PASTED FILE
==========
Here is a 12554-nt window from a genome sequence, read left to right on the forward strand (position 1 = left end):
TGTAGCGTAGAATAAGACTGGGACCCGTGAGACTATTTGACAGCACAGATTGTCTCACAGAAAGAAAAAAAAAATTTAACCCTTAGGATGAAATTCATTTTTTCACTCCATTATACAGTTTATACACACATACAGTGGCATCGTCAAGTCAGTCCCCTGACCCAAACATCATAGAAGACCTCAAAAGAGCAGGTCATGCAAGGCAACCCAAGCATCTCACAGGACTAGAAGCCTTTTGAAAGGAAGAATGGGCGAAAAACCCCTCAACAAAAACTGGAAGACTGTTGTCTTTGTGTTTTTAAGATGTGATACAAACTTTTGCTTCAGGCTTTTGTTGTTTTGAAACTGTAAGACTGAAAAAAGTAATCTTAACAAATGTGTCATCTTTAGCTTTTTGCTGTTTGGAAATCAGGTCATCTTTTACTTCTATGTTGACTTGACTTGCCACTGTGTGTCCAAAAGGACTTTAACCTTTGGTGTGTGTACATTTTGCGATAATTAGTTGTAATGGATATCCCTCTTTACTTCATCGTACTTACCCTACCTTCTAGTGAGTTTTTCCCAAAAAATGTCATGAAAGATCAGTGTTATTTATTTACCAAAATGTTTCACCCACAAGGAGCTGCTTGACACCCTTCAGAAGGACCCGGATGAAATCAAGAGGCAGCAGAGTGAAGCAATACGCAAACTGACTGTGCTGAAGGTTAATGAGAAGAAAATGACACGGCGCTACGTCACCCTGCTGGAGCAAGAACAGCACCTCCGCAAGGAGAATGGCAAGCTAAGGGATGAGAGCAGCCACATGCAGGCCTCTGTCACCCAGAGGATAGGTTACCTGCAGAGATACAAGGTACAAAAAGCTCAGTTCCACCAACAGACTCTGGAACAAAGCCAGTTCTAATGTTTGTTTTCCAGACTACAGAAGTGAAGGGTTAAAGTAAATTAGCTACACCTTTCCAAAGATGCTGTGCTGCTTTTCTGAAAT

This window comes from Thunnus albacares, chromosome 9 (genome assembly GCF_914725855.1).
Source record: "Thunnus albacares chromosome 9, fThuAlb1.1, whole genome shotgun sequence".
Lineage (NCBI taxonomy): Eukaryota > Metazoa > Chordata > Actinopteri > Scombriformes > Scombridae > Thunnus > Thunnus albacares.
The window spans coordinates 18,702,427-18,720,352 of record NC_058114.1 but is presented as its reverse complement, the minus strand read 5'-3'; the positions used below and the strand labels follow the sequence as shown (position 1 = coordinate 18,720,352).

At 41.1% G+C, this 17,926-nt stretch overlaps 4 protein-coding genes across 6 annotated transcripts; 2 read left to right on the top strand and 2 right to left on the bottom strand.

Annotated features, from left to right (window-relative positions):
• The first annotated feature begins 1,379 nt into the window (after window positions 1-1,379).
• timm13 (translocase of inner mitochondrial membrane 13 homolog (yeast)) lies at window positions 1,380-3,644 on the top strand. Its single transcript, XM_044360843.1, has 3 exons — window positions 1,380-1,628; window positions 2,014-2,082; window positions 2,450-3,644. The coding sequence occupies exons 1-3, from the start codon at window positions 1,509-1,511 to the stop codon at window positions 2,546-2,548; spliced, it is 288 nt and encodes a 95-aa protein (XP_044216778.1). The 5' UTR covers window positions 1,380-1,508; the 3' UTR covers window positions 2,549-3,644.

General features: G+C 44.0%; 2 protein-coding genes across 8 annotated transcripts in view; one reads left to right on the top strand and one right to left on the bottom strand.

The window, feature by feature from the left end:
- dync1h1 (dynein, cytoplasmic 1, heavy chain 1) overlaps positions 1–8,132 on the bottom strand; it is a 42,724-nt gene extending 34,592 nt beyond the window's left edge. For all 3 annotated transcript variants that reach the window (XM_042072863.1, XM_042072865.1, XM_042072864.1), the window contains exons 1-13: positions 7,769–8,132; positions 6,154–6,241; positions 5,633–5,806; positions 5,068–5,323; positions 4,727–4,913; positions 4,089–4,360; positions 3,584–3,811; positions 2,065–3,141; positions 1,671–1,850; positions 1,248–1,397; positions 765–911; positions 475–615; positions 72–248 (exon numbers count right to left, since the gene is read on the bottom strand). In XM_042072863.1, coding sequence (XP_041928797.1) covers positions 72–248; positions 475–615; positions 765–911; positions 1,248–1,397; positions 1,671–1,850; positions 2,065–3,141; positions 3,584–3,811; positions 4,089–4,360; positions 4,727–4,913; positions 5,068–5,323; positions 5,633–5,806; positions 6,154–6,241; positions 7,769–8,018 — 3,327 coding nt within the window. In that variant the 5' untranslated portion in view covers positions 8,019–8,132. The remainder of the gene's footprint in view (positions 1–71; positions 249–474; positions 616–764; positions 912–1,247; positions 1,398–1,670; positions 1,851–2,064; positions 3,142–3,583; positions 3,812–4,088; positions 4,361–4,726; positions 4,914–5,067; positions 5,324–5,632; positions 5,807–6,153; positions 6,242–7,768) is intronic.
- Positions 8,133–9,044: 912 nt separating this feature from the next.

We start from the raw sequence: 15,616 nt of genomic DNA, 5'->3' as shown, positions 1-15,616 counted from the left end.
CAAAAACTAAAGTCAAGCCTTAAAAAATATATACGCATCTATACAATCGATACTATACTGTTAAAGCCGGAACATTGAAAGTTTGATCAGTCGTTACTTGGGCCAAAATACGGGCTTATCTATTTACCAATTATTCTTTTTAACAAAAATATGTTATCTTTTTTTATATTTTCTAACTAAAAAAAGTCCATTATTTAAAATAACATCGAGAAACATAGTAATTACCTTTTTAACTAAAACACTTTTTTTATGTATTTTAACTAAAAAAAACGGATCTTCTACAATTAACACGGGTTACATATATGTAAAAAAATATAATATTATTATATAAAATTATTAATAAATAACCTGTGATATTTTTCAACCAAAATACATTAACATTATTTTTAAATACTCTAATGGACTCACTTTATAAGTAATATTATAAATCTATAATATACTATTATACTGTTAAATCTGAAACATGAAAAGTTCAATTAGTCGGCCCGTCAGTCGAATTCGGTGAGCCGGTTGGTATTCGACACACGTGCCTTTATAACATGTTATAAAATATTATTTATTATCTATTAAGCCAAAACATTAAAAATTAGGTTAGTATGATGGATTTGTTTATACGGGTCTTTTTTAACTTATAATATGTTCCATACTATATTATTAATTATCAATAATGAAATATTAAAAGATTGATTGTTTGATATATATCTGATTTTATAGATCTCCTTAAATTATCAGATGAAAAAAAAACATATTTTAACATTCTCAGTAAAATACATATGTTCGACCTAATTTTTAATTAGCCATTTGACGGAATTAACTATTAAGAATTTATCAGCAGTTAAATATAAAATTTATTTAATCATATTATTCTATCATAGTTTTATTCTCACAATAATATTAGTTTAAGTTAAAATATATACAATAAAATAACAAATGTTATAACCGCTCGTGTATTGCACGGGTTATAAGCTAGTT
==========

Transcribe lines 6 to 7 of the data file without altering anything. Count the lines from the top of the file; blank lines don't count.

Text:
The window spans coordinates 18,702,427-18,720,352 of record NC_058114.1 but is presented as its reverse complement, the minus strand read 5'-3'; the positions used below and the strand labels follow the sequence as shown (position 1 = coordinate 18,720,352).

At 41.1% G+C, this 17,926-nt stretch overlaps 4 protein-coding genes across 6 annotated transcripts; 2 read left to right on the top strand and 2 right to left on the bottom strand.